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The Connection

The award-winning news site of Cosumnes River College

The Connection

The award-winning news site of Cosumnes River College

The Connection

Is Elk Grove ready for another El Niño?

Seth Henderson
Strawberry Creek, located along the northern border of Cosumnes River College, is maintained by local agencies, but still susceptible to localized flooding, according to Sacramento County. In January of 2023, Elk Grove experienced historical flooding which caused death, fear and evacuation, according to the SacBee.

According to The Sacramento Bee, local regions are facing a 75% to 85% chance of strong storms this winter due to a historically strong El Niño declared in May by the National Weather Service Climate Prediction Center.

El Niño and its counterpart La Niña are climate patterns that occur when sea surface temperatures change from their norm near the Pacific Ocean’s equator, the NWSCPC said on its website.

California Highway Patrol Public Information Officer of the Valley Division Margarito Meza said it’s important for drivers to be prepared in the event they find themselves in flooded or hazardous conditions. He said to be mindful of closed roads and standing water on the roadway, which could immobilize vehicles and leave drivers stranded. 

“It’s important that we have some sort of basic first-aid kit, some reflectors in the event we are stuck out there,” Meza said. “It’s always super important as well to have your phone charged or keep some sort of power source to keep your phone charged.”

Public Information Manager for Sacramento County Matt Robinson said El Niño or La Niña are not the biggest threats to the Sacramento area, but rather the average storms and how they might affect our local creeks and streams. He said Cosumnes River College is located near multiple creeks such as Strawberry Creek, along the north boundary of CRC and Laguna Creek, which runs below the south boundary of the CRC campus and both are susceptible to localized flooding.

In January of 2023, Elk Grove experienced historical flooding which caused death, fear and evacuation, according to the SacBee. Power lines fell. Tree debris and garbage flowed through city streets and water channels as parts of Highway 99 flooded. County officials issued a state of emergency, according to the article, but how will this season be different?

The Connection reached out to the Sacramento County Department of Water Resources and spoke to Drainage Superintendent Fernando Bugarin. With the support of the Sacramento County Sheriff’s Department and the Sacramento County Department of Human Services, Bugarin said workers are able to remove trash, litter and shopping carts from the homeless encampments in or near the waterways and give the homeless assistance as needed. 

“Our maintenance schedules are huge,” Bugarin said. “We work year round, these cleaning schedules, mowing, doing repairs, erosion controls, tree removals, trees fall down, a little bit of herbicide application to kill some of the weeds in the canals and above on the over-banks.”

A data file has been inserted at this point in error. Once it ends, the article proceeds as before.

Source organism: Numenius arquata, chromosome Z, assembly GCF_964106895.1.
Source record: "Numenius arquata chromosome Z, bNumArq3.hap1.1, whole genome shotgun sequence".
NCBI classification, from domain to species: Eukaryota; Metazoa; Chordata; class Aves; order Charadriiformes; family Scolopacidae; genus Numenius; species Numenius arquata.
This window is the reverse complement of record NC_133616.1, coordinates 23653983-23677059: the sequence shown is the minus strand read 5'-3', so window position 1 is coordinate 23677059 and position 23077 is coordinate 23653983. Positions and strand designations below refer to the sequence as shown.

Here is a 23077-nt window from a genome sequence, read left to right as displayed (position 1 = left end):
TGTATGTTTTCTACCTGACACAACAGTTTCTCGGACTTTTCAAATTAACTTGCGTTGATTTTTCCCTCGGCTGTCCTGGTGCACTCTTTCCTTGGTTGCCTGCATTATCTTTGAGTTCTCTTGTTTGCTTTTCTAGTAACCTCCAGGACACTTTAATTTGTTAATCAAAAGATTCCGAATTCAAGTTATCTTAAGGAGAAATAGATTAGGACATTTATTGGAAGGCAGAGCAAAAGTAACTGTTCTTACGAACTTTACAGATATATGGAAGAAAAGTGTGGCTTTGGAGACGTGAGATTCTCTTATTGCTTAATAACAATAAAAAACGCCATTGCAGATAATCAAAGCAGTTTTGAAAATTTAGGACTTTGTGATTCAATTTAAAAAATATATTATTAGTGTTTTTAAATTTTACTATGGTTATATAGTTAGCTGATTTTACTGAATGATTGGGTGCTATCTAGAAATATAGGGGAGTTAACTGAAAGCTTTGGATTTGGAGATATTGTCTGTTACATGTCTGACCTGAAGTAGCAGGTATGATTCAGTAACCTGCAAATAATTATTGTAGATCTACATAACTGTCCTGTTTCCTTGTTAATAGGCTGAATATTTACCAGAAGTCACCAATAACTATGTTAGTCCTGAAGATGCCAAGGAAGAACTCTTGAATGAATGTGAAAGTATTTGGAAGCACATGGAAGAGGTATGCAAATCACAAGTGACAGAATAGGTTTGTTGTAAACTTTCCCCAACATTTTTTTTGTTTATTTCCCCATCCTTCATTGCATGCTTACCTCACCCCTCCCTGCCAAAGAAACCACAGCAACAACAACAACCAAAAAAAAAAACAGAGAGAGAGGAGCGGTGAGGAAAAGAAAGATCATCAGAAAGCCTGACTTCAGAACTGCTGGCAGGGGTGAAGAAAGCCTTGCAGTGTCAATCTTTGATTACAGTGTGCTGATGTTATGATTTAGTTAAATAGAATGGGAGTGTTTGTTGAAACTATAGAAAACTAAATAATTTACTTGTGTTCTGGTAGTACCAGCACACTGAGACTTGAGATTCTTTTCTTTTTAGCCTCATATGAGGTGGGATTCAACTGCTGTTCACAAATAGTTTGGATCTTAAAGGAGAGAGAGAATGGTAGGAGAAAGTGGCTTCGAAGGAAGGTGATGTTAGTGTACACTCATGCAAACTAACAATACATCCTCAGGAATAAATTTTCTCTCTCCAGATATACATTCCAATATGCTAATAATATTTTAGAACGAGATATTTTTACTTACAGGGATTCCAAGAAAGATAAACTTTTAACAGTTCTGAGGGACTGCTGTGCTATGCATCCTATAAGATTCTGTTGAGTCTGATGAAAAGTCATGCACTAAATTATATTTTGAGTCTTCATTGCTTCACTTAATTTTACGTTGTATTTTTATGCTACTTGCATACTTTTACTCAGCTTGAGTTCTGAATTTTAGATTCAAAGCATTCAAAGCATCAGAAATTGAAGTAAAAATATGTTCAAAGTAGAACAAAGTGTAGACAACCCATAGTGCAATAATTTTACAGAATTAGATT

Bugarin said the county has worked with city agencies, law enforcement and others to ensure the maintenance of canals and other drain systems are prepared for the rainy season. He said television inspections (TVI) are conducted using underground cameras to inspect the conditions of systems below the surface.

The inspections look for erosion, root-bound pipes, separation or anything that intrudes the pipe system, Bugarin said. A work order is created and repairs are then scheduled.

Bugarin said the county maintains Sacramento’s natural canals, creeks and concrete-lined channels. He said this system of water channels makes its way through the county, into the city and back out to the county before dumping into the Sacramento or American River.

“We went and made sure that those areas are mowed, that the debris is out of there,” Bugarin said. “There’s a lot of homeless encampments in there right now.”

Deputy Public Works Director for the City of Elk Grove Sean Gallagher said different agencies work together on repairs, but the city is prepared for storm events obstructing traffic and roadways.

“The police department is working 24/7 during storm events and Emergency Operations is working 24/7 as well, so we would adjust and manage whatever is thrown our way as it comes,” Gallagher said. 

Meza said to remain as calm as possible if drivers experience flooding and to call 911 or other assistance. He said for drivers to be cautious during the first few rains, not become over confident and reduce speeds when the roads are wet.

“Here in California, the leading cause of crashes continues to be speed and especially when the weather isn’t ideal, these accidents continue to happen because our drivers are driving past the posted speed limit,” Meza said.

Bugarin said the county relies heavily on and appreciates the public’s help reporting flooded streets or intersections, by calling them into the 311 Service Center of Sacramento County.

“The sooner you call it in, the sooner we can address it,” Bugarin said. “It doesn’t matter what time of day or night because we have a stand-by crew.”

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About the Contributor
Seth Henderson
Seth Henderson, Editor in Chief
Seth Henderson is the Editor-in-Chief for The Connection. He decided to join the Connection because he wants to become a reporter and broadcaster, hoping to work in Las Vegas for the Raiders and the NFL. He was grew up in the Bay Area and is passionate about journalism, music and sports.

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